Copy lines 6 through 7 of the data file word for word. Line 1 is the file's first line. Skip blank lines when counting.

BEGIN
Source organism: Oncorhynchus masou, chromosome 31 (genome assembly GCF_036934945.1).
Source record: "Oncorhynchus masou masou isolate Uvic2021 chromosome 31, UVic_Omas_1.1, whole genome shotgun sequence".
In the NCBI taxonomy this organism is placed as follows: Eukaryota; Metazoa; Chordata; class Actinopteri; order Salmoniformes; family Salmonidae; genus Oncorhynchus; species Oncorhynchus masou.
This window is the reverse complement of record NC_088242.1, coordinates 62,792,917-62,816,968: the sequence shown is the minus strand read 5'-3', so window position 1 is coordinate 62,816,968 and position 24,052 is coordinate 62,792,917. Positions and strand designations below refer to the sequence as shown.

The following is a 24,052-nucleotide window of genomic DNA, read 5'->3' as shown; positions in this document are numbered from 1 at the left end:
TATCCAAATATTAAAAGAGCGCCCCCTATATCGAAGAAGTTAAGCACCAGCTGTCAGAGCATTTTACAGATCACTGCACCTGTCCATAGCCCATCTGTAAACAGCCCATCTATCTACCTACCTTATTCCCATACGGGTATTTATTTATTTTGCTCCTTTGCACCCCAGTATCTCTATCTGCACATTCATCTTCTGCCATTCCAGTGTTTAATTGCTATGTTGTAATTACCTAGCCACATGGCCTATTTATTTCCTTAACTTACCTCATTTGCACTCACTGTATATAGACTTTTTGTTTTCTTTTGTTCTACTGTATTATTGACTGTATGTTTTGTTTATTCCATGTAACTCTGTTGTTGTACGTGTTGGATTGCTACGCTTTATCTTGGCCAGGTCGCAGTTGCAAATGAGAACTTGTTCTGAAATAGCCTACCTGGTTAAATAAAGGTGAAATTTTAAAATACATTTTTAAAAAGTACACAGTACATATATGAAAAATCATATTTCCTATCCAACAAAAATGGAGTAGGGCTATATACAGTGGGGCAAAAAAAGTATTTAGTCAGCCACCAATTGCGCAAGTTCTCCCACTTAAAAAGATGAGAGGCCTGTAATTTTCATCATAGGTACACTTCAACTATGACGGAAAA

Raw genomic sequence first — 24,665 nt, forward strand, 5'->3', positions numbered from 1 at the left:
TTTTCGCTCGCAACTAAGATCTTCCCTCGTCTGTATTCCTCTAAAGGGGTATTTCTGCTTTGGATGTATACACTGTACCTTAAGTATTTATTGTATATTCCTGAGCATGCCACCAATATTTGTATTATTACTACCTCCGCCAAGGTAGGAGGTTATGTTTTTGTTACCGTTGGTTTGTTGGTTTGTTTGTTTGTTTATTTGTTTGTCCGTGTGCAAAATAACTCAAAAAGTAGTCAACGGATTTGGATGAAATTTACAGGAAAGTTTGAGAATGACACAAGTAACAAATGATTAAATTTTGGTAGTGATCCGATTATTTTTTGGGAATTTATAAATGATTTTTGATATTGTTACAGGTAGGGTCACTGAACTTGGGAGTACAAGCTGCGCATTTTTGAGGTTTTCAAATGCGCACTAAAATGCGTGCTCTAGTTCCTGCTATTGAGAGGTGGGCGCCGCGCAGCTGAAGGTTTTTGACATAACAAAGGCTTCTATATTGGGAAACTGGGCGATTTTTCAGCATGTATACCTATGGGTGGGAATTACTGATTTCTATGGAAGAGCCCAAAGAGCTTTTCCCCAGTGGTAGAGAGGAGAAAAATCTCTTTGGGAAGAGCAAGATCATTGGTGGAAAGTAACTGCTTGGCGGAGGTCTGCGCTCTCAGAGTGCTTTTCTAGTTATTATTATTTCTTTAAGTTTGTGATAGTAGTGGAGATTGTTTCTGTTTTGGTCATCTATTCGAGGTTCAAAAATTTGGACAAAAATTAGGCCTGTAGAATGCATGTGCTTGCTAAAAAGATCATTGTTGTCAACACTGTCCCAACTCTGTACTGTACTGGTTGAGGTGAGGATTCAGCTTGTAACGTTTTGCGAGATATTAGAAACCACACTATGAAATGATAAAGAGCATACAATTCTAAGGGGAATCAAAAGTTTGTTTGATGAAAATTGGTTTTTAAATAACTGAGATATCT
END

TATCCAAATATTAAAAGAGCGCCCCCTATATCGAAGAAGTTAAGCACCAGCTGTCAGAGCATTTTACAGATCACTGCACCTGTCCATAGCCCATCTGTAAACAGCCCATCTATCTACCTACCTTATTCCCATACGGGTATTTATTTATTTTGCTCCTTTGCACCCCAGTATCTCTATCTGCACATTCATCTTCTGCCATTCCAGTGTTTAATTGCTATGTTGTAATTACCTAGCCACATGGCCTATTTATTTCCTTAACTTACCTCATTTGCACTCACTGTATATAGACTTTTTGTTTTCTTTTGTTCTACTGTATTATTGACTGTATGTTTTGTTTATTCCATGTAACTCTGTTGTTGTACGTGTTGGATTGCTACGCTTTATCTTGGCCAGGTCGCAGTTGCAAATGAGAACTTGTTCTGAAATAGCCTACCTGGTTAAATAAAGGTGAAATTTTAAAATACATTTTTAAAAAGTACACAGTACATATATGAAAAATCATATTTCCTATCCAACAAAAATGGAGTAGGGCTATATACAGTGGGGCAAAAAAAGTATTTAGTCAGCCACCAATTGCGCAAGTTCTCCCACTTAAAAAGATGAGAGGCCTGTAATTTTCATCATAGGTACACTTCAACTATGACGGAAAA

Raw genomic sequence first — 24,665 nt, forward strand, 5'->3', positions numbered from 1 at the left: